Around 35% percent of women worldwide have experienced some form of sexual violence. That’s more than 1 billion women. That’s more than 1,000,000,000 women. And that’s just an estimate. Who knows how many cases go unrecorded.

Sexual violence is one of the most serious and seemingly intractable problems facing the world. In every country around the world, regardless of civic stability, sexual violence is common.

But countries of instability and conflict see much higher levels, as criminals are less likely to be punished.

Recently, The New York Times investigated the elaborate sex trafficking of ISIS, which has literally “enshrined a theology of rape.”

Another instance is The Democratic Republic of Congo, which has been shattered by decades of war. For years, rape has been a tool of war for marauding militias, especially within and following the civil war of 1998.  

Girls as young as 2 and as old as 80 have been abused. Women are frequently captured and turned into sex slaves.

Medical and psychosocial services are rare, which leads to deaths, injuries, diseases and trauma. This is exacerbated by the stigma that rape attaches to a woman, preventing her from telling anyone what happened.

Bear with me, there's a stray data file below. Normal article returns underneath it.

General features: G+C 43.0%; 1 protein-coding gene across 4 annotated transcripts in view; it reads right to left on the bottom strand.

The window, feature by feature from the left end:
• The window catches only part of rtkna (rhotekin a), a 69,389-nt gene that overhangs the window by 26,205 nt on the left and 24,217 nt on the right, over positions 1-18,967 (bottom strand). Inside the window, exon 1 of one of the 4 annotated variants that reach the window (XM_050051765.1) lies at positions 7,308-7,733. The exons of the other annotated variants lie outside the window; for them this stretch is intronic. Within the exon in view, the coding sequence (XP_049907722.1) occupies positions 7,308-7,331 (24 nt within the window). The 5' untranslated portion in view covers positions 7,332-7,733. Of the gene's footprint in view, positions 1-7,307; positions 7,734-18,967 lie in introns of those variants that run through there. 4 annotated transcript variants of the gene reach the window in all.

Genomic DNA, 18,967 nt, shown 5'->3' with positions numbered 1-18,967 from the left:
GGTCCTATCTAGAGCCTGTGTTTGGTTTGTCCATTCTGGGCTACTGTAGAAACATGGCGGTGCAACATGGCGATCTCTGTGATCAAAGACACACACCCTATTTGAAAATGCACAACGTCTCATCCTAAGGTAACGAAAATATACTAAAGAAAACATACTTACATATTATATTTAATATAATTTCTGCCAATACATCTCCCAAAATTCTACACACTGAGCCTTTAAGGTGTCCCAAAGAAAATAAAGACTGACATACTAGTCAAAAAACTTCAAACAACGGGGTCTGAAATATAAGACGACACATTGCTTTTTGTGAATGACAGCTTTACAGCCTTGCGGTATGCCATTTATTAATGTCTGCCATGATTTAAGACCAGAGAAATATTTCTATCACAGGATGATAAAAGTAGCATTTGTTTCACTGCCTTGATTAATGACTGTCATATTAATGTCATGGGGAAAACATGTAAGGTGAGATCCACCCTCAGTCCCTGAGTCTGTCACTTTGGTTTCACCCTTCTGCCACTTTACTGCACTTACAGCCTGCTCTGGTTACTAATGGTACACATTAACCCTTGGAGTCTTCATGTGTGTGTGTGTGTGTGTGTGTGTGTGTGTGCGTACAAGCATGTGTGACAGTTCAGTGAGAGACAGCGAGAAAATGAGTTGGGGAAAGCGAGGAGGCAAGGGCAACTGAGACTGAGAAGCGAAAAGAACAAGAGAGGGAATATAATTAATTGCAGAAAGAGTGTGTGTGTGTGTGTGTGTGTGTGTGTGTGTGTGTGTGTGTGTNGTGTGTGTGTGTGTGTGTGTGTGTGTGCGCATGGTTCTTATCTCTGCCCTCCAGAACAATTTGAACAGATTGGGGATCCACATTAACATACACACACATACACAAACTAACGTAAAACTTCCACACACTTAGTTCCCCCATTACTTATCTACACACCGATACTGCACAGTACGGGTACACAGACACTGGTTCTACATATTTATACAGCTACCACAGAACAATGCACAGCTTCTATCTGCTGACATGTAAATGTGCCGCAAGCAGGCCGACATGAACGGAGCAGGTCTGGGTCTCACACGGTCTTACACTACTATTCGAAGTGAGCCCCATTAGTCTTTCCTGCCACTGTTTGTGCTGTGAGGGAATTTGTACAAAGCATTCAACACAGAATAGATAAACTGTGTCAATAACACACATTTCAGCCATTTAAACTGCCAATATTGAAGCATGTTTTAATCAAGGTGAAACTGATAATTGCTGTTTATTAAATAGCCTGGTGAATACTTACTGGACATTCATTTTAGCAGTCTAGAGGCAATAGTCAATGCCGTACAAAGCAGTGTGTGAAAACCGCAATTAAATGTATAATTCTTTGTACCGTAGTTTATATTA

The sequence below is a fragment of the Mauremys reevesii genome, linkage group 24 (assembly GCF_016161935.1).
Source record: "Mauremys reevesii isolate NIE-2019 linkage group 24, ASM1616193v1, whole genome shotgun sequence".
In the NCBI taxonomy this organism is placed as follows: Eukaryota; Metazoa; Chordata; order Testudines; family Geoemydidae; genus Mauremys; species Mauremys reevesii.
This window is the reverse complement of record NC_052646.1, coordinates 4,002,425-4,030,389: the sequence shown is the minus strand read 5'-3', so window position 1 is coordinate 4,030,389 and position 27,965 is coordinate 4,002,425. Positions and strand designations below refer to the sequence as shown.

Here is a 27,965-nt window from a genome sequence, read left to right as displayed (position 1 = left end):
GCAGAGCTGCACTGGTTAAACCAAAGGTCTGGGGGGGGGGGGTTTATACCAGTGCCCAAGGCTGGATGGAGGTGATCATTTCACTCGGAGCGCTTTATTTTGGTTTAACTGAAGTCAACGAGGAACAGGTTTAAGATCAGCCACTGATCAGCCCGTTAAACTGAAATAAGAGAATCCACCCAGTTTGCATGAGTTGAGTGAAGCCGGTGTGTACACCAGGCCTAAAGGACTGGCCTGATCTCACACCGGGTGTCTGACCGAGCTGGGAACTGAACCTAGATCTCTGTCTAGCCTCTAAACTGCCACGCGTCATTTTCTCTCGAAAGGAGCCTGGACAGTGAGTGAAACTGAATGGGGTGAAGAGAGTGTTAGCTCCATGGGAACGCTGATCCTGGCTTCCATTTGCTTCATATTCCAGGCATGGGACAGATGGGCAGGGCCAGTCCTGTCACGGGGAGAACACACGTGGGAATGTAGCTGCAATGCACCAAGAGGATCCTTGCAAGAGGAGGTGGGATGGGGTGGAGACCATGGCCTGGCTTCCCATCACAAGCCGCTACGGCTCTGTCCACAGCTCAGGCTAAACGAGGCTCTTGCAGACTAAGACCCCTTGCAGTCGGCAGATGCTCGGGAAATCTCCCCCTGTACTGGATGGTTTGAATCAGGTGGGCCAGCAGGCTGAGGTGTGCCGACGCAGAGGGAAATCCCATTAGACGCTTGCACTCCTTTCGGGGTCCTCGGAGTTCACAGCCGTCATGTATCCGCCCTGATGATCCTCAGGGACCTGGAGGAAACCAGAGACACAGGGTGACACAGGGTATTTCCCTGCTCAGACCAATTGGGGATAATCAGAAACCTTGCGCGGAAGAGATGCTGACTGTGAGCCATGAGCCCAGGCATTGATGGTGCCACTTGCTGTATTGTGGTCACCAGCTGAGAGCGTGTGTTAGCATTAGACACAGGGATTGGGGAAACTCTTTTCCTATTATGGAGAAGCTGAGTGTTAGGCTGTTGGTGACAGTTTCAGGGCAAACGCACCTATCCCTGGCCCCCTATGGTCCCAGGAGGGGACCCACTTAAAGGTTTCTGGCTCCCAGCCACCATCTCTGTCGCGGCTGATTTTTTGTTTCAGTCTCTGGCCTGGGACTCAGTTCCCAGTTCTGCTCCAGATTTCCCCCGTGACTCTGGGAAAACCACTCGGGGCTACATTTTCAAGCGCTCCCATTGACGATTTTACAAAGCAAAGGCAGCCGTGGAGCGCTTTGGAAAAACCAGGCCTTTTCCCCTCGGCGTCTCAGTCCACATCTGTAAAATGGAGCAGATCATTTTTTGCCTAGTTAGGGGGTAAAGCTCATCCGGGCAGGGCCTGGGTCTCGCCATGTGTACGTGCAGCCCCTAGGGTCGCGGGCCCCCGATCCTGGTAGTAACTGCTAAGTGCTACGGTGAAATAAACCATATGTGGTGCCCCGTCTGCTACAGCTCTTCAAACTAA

The documentary, “The Man who Mends Women” explores the life of a doctor, Denis Mukwege, who has bravely cared for victims of wartime rape for the past two decades, treating thousands of women.

Mr. Mukwege has won the Sakharov Prize, Europe’s top human rights award, and has been a nominee for the Nobel Peace Prize.

Image: Flickr: European Parliament
Denis Mukwege

On September 2nd, the government of the DRC banned the film, sending a clear message to its people: the crimes of the past should stay buried in the past. The trauma of tens of thousands of women is not worthy of an audience.

The DRC’s decision mirrors India’s decision earlier in the year to ban a documentary about a horrific gang rape because it showed a dark side of the country.

As in India, the DRC documentary may end up getting a much broader audience because of the controversy.

Nonetheless, any country that has fostered widespread human rights abuse must reckon with its past.

The only way to expunge a country’s darkness is to earnestly and actively confront it.

The DRC has made some progress by jailing some war criminals, but much still needs to be done.

The majority of the worst offenders are “virtually untouchable.”

Out of 175 countries, Congo is ranked the 154th most corrupt. If the country is ever to heal, this corruption must end. When the plunderers of the country hold positions of power, it is no wonder that attempts to redress past wrongs are blocked.

If you agree that women should be able to live their lives without constant fear for their safety, then go to TAKE ACTION NOW to call on world leaders to protect the rights of girls & women around the world.

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Demand Equity

Congo bans sexual violence documentary, magnifies problem

By Joe McCarthy